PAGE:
Work to complete

• Review past data to assess credibility of cost and schedule information in the previous step.

The project manager may have sufficient background to quickly assess the significance of a particular variance and the probable impact of that variance on project team performance. Knowledge of the project requirements (possibly with the assistance of the project sponsor) will usually help a project manager determine whether corrective action must be taken at all, or whether the project should simply be permitted to continue as originally conceived.

Whether or not immediate action is required, a quick analysis of why a potential problem has developed is in order. Obviously, it will not help to "cure the symptoms" if the "disease" itself is not remedied. The project manager must remain objective in such problem identification, since he himself is a key member of the project team and may be personally responsible for problems that are occurring. Suspect areas typically include:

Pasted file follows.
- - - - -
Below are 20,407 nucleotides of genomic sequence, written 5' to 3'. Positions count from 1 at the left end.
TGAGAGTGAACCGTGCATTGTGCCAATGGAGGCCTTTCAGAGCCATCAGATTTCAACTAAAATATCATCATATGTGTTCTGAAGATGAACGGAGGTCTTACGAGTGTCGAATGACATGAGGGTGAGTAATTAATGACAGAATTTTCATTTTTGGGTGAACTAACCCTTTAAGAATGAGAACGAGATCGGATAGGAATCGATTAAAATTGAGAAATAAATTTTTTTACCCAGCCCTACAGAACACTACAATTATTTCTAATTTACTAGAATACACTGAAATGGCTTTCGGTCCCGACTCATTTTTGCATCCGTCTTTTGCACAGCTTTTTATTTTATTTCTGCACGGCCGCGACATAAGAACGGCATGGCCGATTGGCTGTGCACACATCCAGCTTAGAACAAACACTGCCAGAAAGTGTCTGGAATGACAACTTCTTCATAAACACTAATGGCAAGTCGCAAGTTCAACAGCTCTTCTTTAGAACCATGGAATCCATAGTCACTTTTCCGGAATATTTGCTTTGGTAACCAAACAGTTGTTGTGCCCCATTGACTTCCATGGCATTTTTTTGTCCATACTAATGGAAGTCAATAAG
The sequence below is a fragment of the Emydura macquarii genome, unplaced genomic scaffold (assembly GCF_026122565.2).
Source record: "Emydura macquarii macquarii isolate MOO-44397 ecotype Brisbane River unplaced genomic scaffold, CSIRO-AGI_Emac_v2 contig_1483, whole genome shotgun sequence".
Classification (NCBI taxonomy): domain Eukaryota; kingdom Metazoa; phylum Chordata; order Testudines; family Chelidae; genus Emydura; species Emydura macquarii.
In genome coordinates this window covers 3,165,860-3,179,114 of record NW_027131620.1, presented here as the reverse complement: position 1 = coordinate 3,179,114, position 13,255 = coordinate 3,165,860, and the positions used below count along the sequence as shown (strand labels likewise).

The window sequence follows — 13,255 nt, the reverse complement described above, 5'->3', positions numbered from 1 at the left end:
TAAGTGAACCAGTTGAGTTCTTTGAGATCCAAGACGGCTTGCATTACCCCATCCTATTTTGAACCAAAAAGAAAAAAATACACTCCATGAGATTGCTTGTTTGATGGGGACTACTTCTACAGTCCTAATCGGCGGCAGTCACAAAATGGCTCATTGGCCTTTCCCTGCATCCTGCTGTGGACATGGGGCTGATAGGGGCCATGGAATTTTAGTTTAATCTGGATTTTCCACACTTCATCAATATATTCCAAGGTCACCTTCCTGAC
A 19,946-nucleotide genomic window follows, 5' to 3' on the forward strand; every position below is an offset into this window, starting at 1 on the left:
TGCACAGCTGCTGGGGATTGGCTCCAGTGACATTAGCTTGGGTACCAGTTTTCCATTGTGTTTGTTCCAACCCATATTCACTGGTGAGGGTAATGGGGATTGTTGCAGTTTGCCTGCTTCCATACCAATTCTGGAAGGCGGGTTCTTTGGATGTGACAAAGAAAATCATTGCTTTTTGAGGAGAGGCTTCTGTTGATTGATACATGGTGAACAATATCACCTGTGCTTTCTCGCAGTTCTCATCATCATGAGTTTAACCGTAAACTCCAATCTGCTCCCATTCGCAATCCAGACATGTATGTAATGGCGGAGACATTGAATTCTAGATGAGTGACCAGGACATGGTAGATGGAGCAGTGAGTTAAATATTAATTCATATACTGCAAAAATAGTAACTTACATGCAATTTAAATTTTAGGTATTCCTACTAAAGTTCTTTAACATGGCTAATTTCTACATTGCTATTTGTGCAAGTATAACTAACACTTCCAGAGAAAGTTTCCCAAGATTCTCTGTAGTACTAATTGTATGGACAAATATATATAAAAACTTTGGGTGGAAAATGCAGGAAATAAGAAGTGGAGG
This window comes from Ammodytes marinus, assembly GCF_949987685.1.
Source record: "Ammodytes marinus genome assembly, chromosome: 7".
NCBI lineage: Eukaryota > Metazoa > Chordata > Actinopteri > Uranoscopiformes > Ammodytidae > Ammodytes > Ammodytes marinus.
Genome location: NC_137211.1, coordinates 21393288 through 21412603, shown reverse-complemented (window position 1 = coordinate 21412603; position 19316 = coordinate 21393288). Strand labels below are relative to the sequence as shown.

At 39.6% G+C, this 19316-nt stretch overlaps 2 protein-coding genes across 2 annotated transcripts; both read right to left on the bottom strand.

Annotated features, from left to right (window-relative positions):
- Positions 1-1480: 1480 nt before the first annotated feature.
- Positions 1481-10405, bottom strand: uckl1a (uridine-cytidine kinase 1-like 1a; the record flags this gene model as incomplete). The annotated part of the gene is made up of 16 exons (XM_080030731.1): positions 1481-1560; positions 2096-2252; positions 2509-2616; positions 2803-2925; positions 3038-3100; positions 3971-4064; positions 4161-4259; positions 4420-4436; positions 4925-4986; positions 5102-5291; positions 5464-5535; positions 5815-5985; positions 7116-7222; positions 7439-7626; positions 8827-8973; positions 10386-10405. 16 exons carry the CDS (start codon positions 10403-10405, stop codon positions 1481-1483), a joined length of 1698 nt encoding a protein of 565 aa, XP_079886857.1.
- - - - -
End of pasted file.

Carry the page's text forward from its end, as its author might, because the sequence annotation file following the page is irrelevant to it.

• Inadequate planning. Either planning was not done in sufficient detail or controls were not established to determine that the project is proceeding according to the approved plan.

• Scope changes. Cost and schedule overruns are the normal result of scope changes that are permitted without formal incorporation in the project plan or increase in the resources authorized for the project.

• Poor performance. Because of the high level of interdependencies that exist within any project team structure, unacceptable performance by one individual may quickly undermine the performance of the entire team.

• Excess performance. Frequently an overzealous team member will unintentionally distort the planned balance between cost, schedule, and performance on the project.